USES: This medication is combined with certain radioactive substances (Indium-111, Yttrium-90) and used along with rituximab to treat a certain type of cancer (B-cell non-Hodgkin's lymphoma) in patients whose cancer has returned or has not responded to other treatments. Ibritumomab tiuxetan and rituximab are known as monoclonal antibodies. They work by killing certain blood and cancer cells from your immune system (B cells). Yttrium-90 helps kill the cancer cells, and Indium-111 helps to show how the medication is spread throughout the body (imaging studies).
HOW TO USE: This medication is given by injection into a vein by a health care professional.Dosage is based on your medical condition, weight, and response to treatment. This medication is usually given as 2 doses. It is always given within 4 hours after rituximab. The first dose of this medication is combined with Indium-111. A test is done usually 48 to 72 hours after your dose to determine how the medication has spread throughout the body. If the test shows that the medication has spread properly, another dose of this medication (combined with Yttrium-90) is given 7 to 9 days after the first dose.
SIDE EFFECTS: See also Warning section.Nausea, vomiting, diarrhea, abdominal/stomach pain, cough, dizziness, headache, flushing, or loss of appetite may occur. If any of these effects persist or worsen, tell your doctor or pharmacist promptly.People using this medication may have serious side effects. However, your doctor has prescribed this drug because he or she has judged that the benefit to you is greater than the risk of side effects. Careful monitoring by your doctor may decrease your risk.Tell your doctor right away if you have any serious side effects, including: pain/swelling at injection site, swelling ankles/feet, mental/mood changes (e.g., anxiety), black stools, vomit that looks like coffee grounds, vaginal bleeding.Get medical help right away if any of these rare but very serious side effects occur: weakness on one side of the body, vision problems, confusion, slurred speech.This medication is made from human blood. Even though donors are carefully screened and this medication goes through a special manufacturing process, there is a very small chance that you may get infections from the medication (e.g., viruses). Tell the doctor immediately if you develop any signs of infection, including fever or persistent sore throat.This medication has infrequently caused other types of cancer (including myelodysplastic syndrome-MDS, acute myelogenous leukemia-AML). This condition can lead to very serious blood disorders. See also Warning section for symptoms.A very serious allergic reaction to this drug is rare. However, get medical help right away if you notice any symptoms of a serious allergic reaction, including: rash, itching/swelling (especially of the face/tongue/throat), severe dizziness, trouble breathing.This is not a complete list of possible side effects. If you notice other effects not listed above, contact your doctor or pharmacist.In the US -Call your doctor for medical advice about side effects. You may report side effects to FDA at 1-800-FDA-1088.In Canada - Call your doctor for medical advice about side effects. You may report side effects to Health Canada at 1-866-234-2345.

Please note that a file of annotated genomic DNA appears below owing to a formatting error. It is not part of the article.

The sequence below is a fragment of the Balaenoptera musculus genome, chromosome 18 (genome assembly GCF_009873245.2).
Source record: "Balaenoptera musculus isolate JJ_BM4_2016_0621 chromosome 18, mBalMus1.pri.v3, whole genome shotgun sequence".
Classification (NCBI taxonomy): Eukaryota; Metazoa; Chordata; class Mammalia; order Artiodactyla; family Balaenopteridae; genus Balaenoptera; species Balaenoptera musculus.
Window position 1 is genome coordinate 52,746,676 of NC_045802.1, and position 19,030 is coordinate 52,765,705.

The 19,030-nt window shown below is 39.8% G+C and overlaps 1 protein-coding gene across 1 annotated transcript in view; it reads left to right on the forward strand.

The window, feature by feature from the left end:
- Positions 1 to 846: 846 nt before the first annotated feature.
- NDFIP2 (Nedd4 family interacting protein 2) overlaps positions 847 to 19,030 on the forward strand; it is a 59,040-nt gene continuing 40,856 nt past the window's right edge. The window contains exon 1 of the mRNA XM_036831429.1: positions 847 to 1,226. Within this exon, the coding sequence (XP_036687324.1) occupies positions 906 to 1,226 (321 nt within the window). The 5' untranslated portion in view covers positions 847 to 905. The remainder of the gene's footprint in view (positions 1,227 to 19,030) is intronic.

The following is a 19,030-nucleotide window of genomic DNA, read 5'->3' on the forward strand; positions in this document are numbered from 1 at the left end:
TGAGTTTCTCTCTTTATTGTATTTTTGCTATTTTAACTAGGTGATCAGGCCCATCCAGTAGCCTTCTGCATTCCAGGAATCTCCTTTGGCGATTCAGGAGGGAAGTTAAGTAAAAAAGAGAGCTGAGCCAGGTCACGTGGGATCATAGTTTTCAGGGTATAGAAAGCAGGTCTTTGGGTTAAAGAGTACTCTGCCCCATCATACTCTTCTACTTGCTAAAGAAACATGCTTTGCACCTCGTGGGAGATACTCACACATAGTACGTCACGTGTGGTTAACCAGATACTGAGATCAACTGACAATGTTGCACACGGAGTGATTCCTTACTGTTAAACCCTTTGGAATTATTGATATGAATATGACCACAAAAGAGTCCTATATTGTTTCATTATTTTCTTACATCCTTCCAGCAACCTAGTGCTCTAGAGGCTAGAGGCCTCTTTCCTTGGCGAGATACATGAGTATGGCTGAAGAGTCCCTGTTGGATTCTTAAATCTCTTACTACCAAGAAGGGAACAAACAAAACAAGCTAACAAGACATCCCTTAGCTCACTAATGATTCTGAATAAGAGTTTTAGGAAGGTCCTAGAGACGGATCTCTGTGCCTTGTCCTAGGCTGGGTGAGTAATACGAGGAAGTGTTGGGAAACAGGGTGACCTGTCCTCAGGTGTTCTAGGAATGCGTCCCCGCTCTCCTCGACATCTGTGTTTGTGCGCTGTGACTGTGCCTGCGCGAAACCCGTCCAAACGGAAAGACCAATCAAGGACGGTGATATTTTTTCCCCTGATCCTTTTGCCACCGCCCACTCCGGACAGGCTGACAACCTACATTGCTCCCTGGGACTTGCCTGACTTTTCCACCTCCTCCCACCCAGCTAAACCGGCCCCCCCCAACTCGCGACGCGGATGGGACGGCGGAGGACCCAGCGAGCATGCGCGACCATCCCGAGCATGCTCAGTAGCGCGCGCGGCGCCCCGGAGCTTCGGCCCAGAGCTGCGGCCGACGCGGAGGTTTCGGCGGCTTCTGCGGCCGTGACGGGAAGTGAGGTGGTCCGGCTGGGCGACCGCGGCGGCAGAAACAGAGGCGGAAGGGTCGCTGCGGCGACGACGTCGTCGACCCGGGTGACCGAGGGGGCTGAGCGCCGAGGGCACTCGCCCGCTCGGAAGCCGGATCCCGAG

Report Problems to the Food and Drug Administration
You are encouraged to report negative side effects of prescription drugs to the FDA. Visit the FDA MedWatch website or call 1-800-FDA-1088.
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